The forced-air furnace doesn't work without electricity, so Ft. Harrington's only heat for the past four days was from the wood-burning stove in our barn of a living room at the far end of the structure.
When our gasoline-powered generator died last year, we decided not to go to the expense of repairing or replacing it. A long time had passed since there had been a power outage longer than a couple of hours here in the Santa Cruz Mountains, and we figured that PG&E had beefed up the grid sufficiently that the expense wasn't really justified.
The wind started to pick up a bit around midday last Wednesday, the last day of November, while I was at work. Diane tells me that the power went out here in the mountains at about 3:30, and we were a little surprised that it was still out when I got home after dark. We settled in for a pleasant evening by candlelight, warmed by the wood-burning stove in the living room.
Diane and Kelsey by candle- and stove-light.
The "pleasant" part of that stopped at about midnight, as December came in like a dragon. My friend Paul, the meteorology guy at our college, told me the next day that winds had topped hurricane force at the tops of several mountains around the Bay Area that night. While not that strong down here in Ft. Harrington's hollow, it was plenty strong enough. The sound of small branches hitting the roof was almost nonstop for a while in the wee hours, and the characteristic rifleshot-crack of redwood limbs separating from their trees, followed by the whoosh as they fell their hundred feet or more through other branches, followed by the thud (or worse) when the widowmakers hit the ground punctuated the night.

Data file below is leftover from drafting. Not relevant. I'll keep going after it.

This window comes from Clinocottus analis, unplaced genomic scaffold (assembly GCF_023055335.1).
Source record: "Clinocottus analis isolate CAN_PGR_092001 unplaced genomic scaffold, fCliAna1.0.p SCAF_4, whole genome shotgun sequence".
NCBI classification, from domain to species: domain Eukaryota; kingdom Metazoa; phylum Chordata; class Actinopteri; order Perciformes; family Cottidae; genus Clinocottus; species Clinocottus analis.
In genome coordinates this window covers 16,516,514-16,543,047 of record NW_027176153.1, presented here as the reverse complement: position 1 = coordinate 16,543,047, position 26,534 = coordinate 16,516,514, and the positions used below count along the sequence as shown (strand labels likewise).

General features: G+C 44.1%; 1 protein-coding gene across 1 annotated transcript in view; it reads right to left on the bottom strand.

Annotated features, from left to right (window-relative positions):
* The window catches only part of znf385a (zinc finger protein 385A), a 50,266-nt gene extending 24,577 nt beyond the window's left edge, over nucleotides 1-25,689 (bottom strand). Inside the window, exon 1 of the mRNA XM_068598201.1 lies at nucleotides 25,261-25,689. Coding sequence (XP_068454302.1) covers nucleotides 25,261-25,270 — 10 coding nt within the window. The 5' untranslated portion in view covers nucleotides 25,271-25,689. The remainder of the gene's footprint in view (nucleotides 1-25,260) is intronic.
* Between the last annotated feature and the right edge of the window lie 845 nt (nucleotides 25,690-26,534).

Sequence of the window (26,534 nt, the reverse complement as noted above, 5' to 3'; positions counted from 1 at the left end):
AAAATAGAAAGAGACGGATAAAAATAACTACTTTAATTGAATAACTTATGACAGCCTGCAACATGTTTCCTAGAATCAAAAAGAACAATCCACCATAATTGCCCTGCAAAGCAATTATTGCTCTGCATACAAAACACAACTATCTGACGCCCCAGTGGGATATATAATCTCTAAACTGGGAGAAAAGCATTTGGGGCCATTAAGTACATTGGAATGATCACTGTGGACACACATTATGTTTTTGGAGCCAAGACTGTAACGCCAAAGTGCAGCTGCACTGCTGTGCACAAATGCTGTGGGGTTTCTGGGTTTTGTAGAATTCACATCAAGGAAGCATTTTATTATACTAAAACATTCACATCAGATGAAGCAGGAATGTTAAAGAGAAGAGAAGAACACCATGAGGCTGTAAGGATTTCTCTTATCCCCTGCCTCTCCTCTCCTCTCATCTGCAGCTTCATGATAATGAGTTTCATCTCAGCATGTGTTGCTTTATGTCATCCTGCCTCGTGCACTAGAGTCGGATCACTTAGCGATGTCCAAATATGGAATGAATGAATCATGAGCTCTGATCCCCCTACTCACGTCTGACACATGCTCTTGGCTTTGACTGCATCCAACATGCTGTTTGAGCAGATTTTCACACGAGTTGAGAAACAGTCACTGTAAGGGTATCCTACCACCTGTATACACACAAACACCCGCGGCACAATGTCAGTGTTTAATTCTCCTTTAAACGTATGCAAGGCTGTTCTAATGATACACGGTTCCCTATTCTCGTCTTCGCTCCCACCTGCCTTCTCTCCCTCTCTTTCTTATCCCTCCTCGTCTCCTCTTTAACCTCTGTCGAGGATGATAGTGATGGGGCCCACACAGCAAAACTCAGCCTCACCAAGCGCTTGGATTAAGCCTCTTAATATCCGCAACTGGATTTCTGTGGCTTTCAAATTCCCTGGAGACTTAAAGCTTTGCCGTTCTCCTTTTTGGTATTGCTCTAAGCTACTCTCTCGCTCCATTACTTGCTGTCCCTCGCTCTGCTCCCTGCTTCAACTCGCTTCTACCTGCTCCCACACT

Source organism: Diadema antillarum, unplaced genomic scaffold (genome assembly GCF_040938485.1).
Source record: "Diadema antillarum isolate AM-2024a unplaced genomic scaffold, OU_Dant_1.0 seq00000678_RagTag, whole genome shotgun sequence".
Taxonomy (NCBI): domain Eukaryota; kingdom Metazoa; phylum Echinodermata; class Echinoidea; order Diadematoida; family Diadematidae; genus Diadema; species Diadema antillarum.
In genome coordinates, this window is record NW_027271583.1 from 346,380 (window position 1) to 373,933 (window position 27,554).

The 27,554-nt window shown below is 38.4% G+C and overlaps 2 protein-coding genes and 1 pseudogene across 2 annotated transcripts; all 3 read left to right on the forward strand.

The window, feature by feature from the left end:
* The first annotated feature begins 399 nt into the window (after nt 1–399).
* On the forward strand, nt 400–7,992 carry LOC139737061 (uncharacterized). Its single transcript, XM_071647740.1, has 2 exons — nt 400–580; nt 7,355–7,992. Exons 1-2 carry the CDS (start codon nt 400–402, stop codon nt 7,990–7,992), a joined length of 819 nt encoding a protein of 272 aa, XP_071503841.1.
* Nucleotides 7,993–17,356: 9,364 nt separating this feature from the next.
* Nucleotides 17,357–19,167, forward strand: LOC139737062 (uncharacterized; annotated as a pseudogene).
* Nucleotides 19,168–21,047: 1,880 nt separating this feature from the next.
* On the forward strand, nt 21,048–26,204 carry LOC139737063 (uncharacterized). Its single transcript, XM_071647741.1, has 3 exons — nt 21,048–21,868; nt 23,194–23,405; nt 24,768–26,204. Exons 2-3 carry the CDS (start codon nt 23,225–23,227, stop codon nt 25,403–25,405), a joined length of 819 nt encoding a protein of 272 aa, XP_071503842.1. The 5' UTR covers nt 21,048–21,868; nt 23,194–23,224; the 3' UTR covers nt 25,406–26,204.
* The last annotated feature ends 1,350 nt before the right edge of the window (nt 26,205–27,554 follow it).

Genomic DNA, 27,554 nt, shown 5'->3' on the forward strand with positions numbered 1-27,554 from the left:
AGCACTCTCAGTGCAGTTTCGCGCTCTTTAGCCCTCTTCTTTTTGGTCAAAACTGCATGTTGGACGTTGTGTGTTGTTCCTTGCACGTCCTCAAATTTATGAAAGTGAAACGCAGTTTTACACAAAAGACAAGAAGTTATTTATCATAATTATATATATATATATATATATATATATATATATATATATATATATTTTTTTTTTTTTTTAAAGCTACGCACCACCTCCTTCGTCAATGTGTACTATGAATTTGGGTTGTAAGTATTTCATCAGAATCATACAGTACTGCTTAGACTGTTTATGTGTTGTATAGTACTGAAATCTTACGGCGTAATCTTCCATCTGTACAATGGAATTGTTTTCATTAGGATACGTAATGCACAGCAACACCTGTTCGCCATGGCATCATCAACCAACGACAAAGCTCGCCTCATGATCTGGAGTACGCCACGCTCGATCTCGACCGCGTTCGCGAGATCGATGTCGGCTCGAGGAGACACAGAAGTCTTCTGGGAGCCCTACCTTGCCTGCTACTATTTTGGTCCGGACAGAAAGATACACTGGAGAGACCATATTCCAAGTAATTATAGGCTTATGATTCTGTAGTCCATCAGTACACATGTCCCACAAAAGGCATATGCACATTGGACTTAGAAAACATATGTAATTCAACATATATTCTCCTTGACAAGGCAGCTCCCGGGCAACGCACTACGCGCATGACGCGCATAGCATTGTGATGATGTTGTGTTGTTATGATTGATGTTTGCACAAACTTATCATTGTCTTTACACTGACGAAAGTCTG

25 feet long and having fallen about 100 feet, this "widowmaker" redwood branch fell in about the best place it could have, causing only minor damage to a grape arbor (at left) and the rose garden area (at its far end).
Things had settled down a bit by dawn, and it was evident that we had been very, very lucky, as had all of our immediate neighbors. While there was lots of damage to peripheral structures, nobody's house was crushed. (At last report, though, at least four homes were destroyed by falling trees elsewhere in these mountains.)
Crunched deck railing.
The electrical power grid had been devastated overnight. Both main lines into the San Lorenzo Valley, one up from Santa Cruz to the south and the other over the mountains from the Bay Area to the west, were so badly damaged in wilderness areas that crews and equipment had to be brought in by helicopter to essentially rebuild large sections of them. It took nearly four days for power to be restored here; the Fort was off the grid for 93 hours and 15 minutes, ending at 12:45 this afternoon.
Old Kelsey and I keep each other warm. (Photo by Diane Harrington.)
The lack of a generator made things a bit more inconvenient and uncomfortable than we would have liked, but we mostly feel like we dodged a bullet -- or an RPG -- or two, and know how lucky we were. The two big "widowmaker" redwood branches that fell on our property only damaged a deck railing and a grape arbor -- far less damage than they would have worked if less considerately placed. Also, this was a dry wind, not a rain storm. If it had been a typical wet winter storm, with the ground soaked, that fierce wind would have toppled whole redwoods, not just pieces of them. That nightmare would have been just horrendous -- but it didn't happen.
Seven minutes before the power came back on: Jax (lower) and Cooper (upper) keep the old man warm and vice versa. We didn't keep the fire going except in the evenings, and -- while not cold by northern December standards -- the temperature in the house during the day was generally in the upper 40s and lower 50s Fahrenheit.
No, it didn't happen this time. But it will. And you can bet we'll have a generator when it does.